Nepenthes × kinabaluensis

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Nepenthes × kinabaluensis
Kinabalu N. × kinabaluensis 6.JPG
Large lower pitcher of N. × kinabaluensis from Mount Kinabalu
Scientific classification
Kingdom: Plantae
(unranked): Angiosperms
(unranked): Eudicots
(unranked): Core eudicots
Order: Caryophyllales
Family: Nepenthaceae
Genus: Nepenthes
Species: N. × kinabaluensis
Binomial name
Nepenthes × kinabaluensis
Sh.Kurata ex Sh.Kurata (1984)
Nepenthes villosa distribution.png
Distribution of N. × kinabaluensis.
  • Nepenthes rajah
    auct. non Hook.f.: G.Cheers (1992)
  • Nepenthes villosa
    auct. non Hook.f.: G.Cheers (1992)

Nepenthes × kinabaluensis /nɨˈpɛnθz ˌkɪnəˌbɑːlˈɛnsɪs/, or the Kinabalu Pitcher-Plant,[2] is the natural hybrid between N. rajah and N. villosa.[3] It was first collected near Kambarangoh on Mount Kinabalu, Borneo by Lilian Gibbs in 1910 and later mentioned by John Muirhead Macfarlane as "Nepenthes sp." in 1914.[4] Although Macfarlane did not formally name the plant, he noted that "[a]ll available morphological details suggest that this is a hybrid between N. villosa and N. rajah".[5] It was finally described in 1976 by Shigeo Kurata as N. × kinabaluensis. The name was first published in Nepenthes of Mount Kinabalu, but was a nomen nudum at the time as it lacked an adequate description and information on the type specimen. The name was subsequently published validly by Kurata in 1984.[6]

Left: A rosette plant with lower pitchers from Mount Kinabalu
Right: An intermediate pitcher from Mount Tambuyukon

The pitchers of N. × kinabaluensis may be quite large, but do not compare to those of N. rajah or N. × alisaputrana (N. burbidgeae × N. rajah). Nepenthes × kinabaluensis can only be found on Mount Kinabalu (hence the name) and nearby Mount Tambuyukon, where the two parent species occur sympatrically.[7] More specifically, plants are known from a footpath near Paka Cave and several places along an unestablished route on a south-east ridge, which lies on the west side of the Upper Kolopis River.[4] The only accessible location from which this hybrid is known is the Kinabalu summit trail, between Layang-Layang and the helipad, where it grows at about 2900 m in a clearing dominated by Dacrydium gibbsiae and Leptospermum recurvum trees. Nepenthes × kinabaluensis has an altitudinal distribution of 2420 to 3030 m.[8] It grows in open areas in cloud forest.

The hybrid is generally intermediate in appearance between its parent species. Raised ribs line the inner edge of the peristome and end with elongated teeth. These are more prominent than those found in N. rajah and smaller than those of N. villosa. The peristome is coarse and expanded at the margin (but not scalloped like that of N. rajah), the lid orbiculate or reniform and almost flat. In general, pitchers are larger than those of N. villosa and the tendril joins the apex about 1–2 cm below the leaf tip, a feature which is characteristic of N. rajah.[9] In older plants, the tendril can be almost woody. N. × kinabaluensis is an indumentum of villous hairs covering the pitchers and leaf margins, which is approximately intermediate between the parents. Lower pitchers have two fringed wings, whereas the upper pitchers usually lack these. The colour of the pitcher varies from yellow to scarlet. N. × kinabaluensis seems to produce upper pitchers more readily than either of its parents. In all respects N. × kinabaluensis is intermediate between the two parent species and it is easy to distinguish from all other Nepenthes of Borneo. However, it has been confused once before, when the hybrid was identified as N. rajah in Letts Guide to Carnivorous Plants of the World.[10]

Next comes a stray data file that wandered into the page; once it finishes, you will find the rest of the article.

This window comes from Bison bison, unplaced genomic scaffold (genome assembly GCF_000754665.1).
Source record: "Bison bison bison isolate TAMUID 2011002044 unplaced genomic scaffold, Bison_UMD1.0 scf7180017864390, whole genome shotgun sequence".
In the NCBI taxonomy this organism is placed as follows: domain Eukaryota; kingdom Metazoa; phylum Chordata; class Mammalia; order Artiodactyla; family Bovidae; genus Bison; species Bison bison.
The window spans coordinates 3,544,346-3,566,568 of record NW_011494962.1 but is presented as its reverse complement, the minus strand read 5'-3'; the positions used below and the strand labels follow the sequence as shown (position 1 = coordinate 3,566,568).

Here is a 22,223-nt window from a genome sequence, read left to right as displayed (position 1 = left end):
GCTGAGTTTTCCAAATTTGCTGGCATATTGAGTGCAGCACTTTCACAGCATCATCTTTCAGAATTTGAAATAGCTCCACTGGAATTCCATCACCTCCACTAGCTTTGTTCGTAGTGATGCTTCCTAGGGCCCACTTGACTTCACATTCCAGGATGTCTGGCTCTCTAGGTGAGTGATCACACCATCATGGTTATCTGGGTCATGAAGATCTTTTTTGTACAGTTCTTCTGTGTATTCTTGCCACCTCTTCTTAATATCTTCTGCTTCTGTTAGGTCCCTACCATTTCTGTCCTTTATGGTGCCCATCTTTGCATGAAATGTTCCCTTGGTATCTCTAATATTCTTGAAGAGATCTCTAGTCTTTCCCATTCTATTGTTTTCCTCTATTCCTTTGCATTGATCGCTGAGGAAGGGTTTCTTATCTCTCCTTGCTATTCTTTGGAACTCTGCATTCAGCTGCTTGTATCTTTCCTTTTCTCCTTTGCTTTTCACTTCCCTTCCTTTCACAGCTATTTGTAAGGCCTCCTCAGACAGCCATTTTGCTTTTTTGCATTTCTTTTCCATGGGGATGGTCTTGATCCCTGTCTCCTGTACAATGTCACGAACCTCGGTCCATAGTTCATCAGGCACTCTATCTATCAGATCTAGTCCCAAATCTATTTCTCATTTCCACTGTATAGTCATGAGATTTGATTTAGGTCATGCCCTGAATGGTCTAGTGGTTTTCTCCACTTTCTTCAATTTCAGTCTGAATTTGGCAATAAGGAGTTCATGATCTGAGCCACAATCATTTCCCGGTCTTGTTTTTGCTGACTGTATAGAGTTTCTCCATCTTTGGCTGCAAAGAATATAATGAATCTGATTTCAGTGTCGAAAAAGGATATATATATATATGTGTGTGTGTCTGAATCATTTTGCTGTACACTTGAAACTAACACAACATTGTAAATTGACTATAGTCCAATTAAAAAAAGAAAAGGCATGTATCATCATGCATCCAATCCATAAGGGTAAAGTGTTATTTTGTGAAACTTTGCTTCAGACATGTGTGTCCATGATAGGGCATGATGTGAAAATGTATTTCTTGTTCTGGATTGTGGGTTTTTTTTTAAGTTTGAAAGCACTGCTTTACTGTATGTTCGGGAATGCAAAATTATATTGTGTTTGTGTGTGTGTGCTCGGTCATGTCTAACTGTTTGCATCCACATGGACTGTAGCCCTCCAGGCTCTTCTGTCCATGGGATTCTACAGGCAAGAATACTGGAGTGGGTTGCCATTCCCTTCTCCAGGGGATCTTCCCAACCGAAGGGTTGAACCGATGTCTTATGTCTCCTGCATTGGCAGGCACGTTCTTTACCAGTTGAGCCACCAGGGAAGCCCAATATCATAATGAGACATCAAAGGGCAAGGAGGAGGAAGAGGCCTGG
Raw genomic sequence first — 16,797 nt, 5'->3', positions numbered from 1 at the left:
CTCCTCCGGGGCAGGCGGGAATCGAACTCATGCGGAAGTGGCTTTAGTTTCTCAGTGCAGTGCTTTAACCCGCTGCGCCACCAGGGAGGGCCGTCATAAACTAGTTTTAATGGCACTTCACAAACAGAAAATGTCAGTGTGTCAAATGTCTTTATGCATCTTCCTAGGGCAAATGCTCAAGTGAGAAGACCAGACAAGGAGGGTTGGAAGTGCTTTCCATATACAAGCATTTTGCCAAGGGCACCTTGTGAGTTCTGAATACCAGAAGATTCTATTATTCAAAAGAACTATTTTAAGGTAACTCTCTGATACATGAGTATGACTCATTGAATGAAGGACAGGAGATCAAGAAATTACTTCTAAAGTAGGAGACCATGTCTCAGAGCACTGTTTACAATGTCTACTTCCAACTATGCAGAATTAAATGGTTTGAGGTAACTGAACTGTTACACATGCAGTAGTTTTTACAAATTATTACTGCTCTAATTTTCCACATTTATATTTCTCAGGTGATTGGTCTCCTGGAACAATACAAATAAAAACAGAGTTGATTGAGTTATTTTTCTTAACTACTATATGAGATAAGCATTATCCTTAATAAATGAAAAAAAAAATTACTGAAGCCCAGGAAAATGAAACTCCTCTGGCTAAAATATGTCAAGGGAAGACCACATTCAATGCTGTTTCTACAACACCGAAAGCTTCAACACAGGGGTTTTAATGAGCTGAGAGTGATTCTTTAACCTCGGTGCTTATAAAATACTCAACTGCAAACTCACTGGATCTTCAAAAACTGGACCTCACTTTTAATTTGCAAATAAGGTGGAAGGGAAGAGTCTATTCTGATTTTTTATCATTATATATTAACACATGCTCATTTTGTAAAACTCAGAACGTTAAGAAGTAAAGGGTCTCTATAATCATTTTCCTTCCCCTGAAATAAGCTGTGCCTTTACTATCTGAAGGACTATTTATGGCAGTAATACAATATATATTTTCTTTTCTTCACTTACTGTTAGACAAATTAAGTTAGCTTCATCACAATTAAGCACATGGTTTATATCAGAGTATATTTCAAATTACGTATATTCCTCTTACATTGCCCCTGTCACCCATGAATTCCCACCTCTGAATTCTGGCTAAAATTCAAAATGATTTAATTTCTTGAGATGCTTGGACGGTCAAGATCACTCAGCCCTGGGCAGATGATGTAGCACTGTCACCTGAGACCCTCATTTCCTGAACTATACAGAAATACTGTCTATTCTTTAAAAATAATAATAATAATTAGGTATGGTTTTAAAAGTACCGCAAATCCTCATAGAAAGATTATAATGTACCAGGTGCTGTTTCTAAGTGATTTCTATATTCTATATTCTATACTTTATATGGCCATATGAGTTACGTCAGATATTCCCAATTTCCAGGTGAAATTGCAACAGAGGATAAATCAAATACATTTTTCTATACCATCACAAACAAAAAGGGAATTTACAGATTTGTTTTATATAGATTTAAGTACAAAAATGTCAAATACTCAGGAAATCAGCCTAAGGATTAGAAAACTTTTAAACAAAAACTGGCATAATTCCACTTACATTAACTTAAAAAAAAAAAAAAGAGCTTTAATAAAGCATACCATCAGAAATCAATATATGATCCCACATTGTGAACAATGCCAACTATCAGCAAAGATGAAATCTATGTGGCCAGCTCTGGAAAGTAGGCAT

1. ^ von Arx, B., J. Schlauer & M. Groves 2001. CITES Carnivorous Plant Checklist. PDF The Cromwell Press, United Kingdom.
  2. ^ Phillipps, A. & A. Lamb 1996. Pitcher-Plants of Borneo. Natural History Publications (Borneo), Kota Kinabalu.
  3. ^ McPherson, S.R. & A. Robinson 2012. Field Guide to the Pitcher Plants of Borneo. Redfern Natural History Productions, Poole.
  4. ^ a b Kurata, S. 1976. Nepenthes of Mount Kinabalu. Sabah National Parks Publications No. 2, Sabah National Parks Trustees, Kota Kinabalu.
  5. ^ Macfarlane, J.M. 1914. Nepenthes sp.. Biological Journal of the Linnean Society, XLII.
  6. ^ Kurata, S. 1984. Journal of Insectivorous Plant Society 35: 65.
  7. ^ Clarke, C.M. 1997. Nepenthes of Borneo. Natural History Publications (Borneo), Kota Kinabalu.
  8. ^ Steiner, H. 2002. Borneo: Its Mountains and Lowlands with their Pitcher Plants. Toihaan Publishing Company, Kota Kinabalu.
  9. ^ Clarke, C.M. 2001. A Guide to the Pitcher Plants of Sabah. Natural History Publications (Borneo), Kota Kinabalu.
  10. ^ Cheers, G. 1992. Letts Guide to Carnivorous Plants of the World. Letts of London House, London.

Further reading[edit]